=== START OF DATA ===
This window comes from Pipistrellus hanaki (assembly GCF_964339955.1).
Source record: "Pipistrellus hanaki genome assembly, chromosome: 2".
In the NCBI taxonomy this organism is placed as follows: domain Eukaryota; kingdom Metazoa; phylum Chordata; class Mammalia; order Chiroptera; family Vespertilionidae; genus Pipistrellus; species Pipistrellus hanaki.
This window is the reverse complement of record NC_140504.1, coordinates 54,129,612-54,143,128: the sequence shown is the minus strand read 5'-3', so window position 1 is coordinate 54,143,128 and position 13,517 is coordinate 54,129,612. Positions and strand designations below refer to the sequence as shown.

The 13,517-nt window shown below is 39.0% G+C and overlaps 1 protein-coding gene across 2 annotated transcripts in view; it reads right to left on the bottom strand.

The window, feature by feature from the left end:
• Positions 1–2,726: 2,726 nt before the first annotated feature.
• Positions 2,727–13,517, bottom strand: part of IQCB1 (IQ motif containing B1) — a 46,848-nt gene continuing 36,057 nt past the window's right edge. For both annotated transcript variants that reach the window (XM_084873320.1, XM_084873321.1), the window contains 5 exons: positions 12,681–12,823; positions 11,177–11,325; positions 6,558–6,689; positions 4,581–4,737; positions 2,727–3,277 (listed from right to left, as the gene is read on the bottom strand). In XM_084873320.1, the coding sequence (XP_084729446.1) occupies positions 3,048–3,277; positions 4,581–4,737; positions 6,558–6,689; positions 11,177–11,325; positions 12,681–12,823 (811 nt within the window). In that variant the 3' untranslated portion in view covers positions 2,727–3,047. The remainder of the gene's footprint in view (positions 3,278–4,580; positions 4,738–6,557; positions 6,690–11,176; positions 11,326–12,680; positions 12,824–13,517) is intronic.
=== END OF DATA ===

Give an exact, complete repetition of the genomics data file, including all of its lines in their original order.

This window comes from Pipistrellus hanaki (assembly GCF_964339955.1).
Source record: "Pipistrellus hanaki genome assembly, chromosome: 2".
In the NCBI taxonomy this organism is placed as follows: domain Eukaryota; kingdom Metazoa; phylum Chordata; class Mammalia; order Chiroptera; family Vespertilionidae; genus Pipistrellus; species Pipistrellus hanaki.
This window is the reverse complement of record NC_140504.1, coordinates 54,129,612-54,143,128: the sequence shown is the minus strand read 5'-3', so window position 1 is coordinate 54,143,128 and position 13,517 is coordinate 54,129,612. Positions and strand designations below refer to the sequence as shown.

The 13,517-nt window shown below is 39.0% G+C and overlaps 1 protein-coding gene across 2 annotated transcripts in view; it reads right to left on the bottom strand.

The window, feature by feature from the left end:
• Positions 1–2,726: 2,726 nt before the first annotated feature.
• Positions 2,727–13,517, bottom strand: part of IQCB1 (IQ motif containing B1) — a 46,848-nt gene continuing 36,057 nt past the window's right edge. For both annotated transcript variants that reach the window (XM_084873320.1, XM_084873321.1), the window contains 5 exons: positions 12,681–12,823; positions 11,177–11,325; positions 6,558–6,689; positions 4,581–4,737; positions 2,727–3,277 (listed from right to left, as the gene is read on the bottom strand). In XM_084873320.1, the coding sequence (XP_084729446.1) occupies positions 3,048–3,277; positions 4,581–4,737; positions 6,558–6,689; positions 11,177–11,325; positions 12,681–12,823 (811 nt within the window). In that variant the 3' untranslated portion in view covers positions 2,727–3,047. The remainder of the gene's footprint in view (positions 3,278–4,580; positions 4,738–6,557; positions 6,690–11,176; positions 11,326–12,680; positions 12,824–13,517) is intronic.